Education and health care depended upon philanthropy. civic support of education and health care was limited to soldiers and their families. There may perhaps have been free medical treatment at the temples of Aescaplius, the god of physicians, but there were no hospitals in the ancient world. ''Public service doctors'' in ancient Greece meant only certification by the polis not that there was free medical attention. Those with long-term illness, the deformed, the handicapped, and ''surplus'' children were not considered worthy of care by society. Plato, for example, had little patience for the chronically ill; medical resources should be for those who can return to a productive life.

In his pioneering study on the early spread of christianity, Adolf von Harnack attributes the expansion of christianity in the early centuries to its faith being active in love; the christians not only had a new vocabulary of love, they lived it. ''The new language on the lips of Christians was the language of love. But it was more than a language, it was a thing of power and action. . . . The gospel thus became a social message.'' Even the Greek satirist and scoffer of all time, Lucian of Samosata (c.120-c.200), while ridiculing Christian beliefs in Jesus, conceded their love of one another to the extent of sparing no expense.

In the early church, worship, liturgy, and love for the neighbor were seen as inseparable. The exercise of love to the neighbor was intrinsic to every Christian community that desired to remain true to the gospel. Again Harnack: ''Broth-erliness is love on a footing of equality; ministering love means to give and to forgive, and no limit to this is to be recognized. Besides, ministering love is the practical expression of love to God.'' Of the numerous writings testifying to this connection Justin Martyr (c.100-c.165) and Tertullian provide representative examples. Justin, who literally lost his head for love, was one of the first Christian thinkers to defend the faith to the emperor and the Roman Senate. He described the weekly liturgy of scripture readings, sermons, sacrament, and offering. The offering is voluntary: ''And they who are well to do, and willing, give what each thinks fit; and what is collected is deposited with the president [i.e., bishop], who succors the orphans and widows, and those who, through sickness or any other cause, are in want, and those who are in bonds, and the strangers sojourning among us, and in a word takes care of all who are in need.''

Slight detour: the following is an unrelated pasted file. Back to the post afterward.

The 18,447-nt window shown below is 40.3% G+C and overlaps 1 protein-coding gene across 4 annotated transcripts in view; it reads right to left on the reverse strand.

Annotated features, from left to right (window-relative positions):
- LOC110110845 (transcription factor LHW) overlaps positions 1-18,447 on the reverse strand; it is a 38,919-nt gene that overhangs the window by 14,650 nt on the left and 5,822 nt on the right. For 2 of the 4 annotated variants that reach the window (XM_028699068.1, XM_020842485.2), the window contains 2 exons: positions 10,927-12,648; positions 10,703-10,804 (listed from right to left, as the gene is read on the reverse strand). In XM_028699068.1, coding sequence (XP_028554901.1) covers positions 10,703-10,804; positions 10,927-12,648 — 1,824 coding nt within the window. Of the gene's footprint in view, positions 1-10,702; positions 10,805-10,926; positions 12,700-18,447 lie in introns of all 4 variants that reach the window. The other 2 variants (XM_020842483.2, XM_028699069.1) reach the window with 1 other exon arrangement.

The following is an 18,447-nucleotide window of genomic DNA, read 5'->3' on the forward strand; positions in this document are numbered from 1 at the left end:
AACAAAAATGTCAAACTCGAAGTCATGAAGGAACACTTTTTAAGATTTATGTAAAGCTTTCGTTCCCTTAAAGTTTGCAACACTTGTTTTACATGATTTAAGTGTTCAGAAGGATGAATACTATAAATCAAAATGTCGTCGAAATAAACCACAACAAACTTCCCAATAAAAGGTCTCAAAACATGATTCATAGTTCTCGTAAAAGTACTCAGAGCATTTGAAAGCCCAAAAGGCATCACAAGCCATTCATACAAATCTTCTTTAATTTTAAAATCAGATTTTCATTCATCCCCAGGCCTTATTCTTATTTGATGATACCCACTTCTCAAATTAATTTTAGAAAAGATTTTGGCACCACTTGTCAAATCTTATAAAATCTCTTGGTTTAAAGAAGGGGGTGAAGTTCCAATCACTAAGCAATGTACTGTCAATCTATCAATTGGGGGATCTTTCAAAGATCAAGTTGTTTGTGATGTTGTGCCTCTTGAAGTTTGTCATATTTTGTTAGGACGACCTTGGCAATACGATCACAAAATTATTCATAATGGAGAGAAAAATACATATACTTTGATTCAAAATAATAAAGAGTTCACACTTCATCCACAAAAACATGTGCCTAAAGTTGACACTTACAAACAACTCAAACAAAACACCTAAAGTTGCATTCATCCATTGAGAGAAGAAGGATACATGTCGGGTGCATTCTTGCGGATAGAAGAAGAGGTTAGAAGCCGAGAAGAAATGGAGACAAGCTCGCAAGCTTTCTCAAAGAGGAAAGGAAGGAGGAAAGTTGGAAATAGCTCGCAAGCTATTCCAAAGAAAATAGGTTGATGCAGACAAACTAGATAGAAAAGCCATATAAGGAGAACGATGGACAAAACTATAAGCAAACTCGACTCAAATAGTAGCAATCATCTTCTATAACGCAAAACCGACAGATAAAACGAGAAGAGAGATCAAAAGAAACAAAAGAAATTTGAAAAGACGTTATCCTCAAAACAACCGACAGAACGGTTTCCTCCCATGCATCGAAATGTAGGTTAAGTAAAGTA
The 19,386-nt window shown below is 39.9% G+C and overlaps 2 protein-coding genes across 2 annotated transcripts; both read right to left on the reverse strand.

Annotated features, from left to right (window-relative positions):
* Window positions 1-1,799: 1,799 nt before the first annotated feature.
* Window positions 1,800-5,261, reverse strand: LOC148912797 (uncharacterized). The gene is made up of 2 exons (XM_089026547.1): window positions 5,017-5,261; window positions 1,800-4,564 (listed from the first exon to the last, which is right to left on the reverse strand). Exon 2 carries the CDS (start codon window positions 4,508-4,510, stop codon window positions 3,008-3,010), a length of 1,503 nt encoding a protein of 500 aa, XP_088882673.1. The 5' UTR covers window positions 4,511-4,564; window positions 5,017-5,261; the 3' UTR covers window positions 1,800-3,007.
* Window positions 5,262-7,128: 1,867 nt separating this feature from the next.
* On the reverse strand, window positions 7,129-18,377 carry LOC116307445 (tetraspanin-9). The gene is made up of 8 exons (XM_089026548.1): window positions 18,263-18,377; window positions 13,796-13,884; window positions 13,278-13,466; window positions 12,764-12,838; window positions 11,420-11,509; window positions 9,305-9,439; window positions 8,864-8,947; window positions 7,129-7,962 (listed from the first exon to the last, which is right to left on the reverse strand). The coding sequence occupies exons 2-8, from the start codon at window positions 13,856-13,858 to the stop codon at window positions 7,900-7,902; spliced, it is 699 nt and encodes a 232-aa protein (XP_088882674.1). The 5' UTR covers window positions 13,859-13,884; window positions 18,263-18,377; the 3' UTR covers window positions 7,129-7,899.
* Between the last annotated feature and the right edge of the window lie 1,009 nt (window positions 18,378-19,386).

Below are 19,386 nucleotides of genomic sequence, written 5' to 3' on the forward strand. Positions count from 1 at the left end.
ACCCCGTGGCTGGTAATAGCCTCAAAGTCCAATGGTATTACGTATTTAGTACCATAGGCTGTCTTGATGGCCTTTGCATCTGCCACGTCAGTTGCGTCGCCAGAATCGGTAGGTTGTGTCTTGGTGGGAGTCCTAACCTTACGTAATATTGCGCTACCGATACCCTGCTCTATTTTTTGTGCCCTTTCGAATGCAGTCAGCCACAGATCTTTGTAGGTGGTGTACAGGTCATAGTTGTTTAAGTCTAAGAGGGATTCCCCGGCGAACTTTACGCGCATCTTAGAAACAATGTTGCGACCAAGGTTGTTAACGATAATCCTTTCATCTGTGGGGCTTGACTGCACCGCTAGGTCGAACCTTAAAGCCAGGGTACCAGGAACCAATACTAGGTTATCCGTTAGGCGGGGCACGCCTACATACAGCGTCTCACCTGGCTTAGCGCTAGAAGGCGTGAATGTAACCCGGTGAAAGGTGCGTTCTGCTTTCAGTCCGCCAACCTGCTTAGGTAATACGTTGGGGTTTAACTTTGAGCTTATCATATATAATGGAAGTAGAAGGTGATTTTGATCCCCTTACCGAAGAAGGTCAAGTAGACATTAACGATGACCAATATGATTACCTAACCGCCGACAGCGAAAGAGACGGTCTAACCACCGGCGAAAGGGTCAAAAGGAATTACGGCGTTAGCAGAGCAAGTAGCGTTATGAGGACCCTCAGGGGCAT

Tertullian linked worship and love of neighbor in contrast to his culture: ''Though we have our treasure chest, it is not made up of purchase-money, as of a religion that has its price [i.e., we don't have to pay to worship]. On the monthly day, if he likes, each puts in a small donation; but only if it be his pleasure, and only if he be able: for there is no compulsion; all is voluntary. These gifts are, as it were, piety's deposit fund. For they are not taken thence and spent on feasts, and drinking bouts, and eating-houses, but to support and bury poor people, to supply the wants of boys and girls destitute of means and parents, and of old persons confined now to the house; such, too, as have suffered shipwreck; and if there happen to be any in the mines, or banished to the islands, or shut up in the prisons, for nothing but their fidelity to the cause of God's

Church, they become the nurslings of their confession. But it is mainly the deeds of love so noble that lead many to put a brand upon us. 'See,' they say, 'how they love one another,'____'' In response to the charge that Christianity was eroding the old cults, Tertullian responded: ''[Y]ou say, the temple revenues are falling off [due to the growth of the church]: how few now throw in a contribution! In truth, we are not able to give alms both to your human and your heavenly mendicants; nor do we think that we are required to give to any but to those who ask for it. Let Jupiter then hold out his hand and get, for our compassion spends more in the streets than yours does in the temples.''

Clement of Alexandria (c.150-c.215), who became head of the famous Catechetical School there, wrote in his Paedagogus, a tract on Christian life: ''Even as such wells as spring up, rise to their formal level even after they have been drained, so that kindly spring of love to men, the bestowal of gifts, imparts its drink to the thirsty, and is again increased and replenished.'' Love to the neighbor is not dependent upon the neighbor's character but that person's needs. Chrysostom (c.347-407), bishop of Constantinople, stated that ''alms are to be given, not to the way of life, but to the human being; we must have compassion, not because the poor are virtuous, but because they are needy.'' The clarity of Chrysostom's preaching led to his exile and death.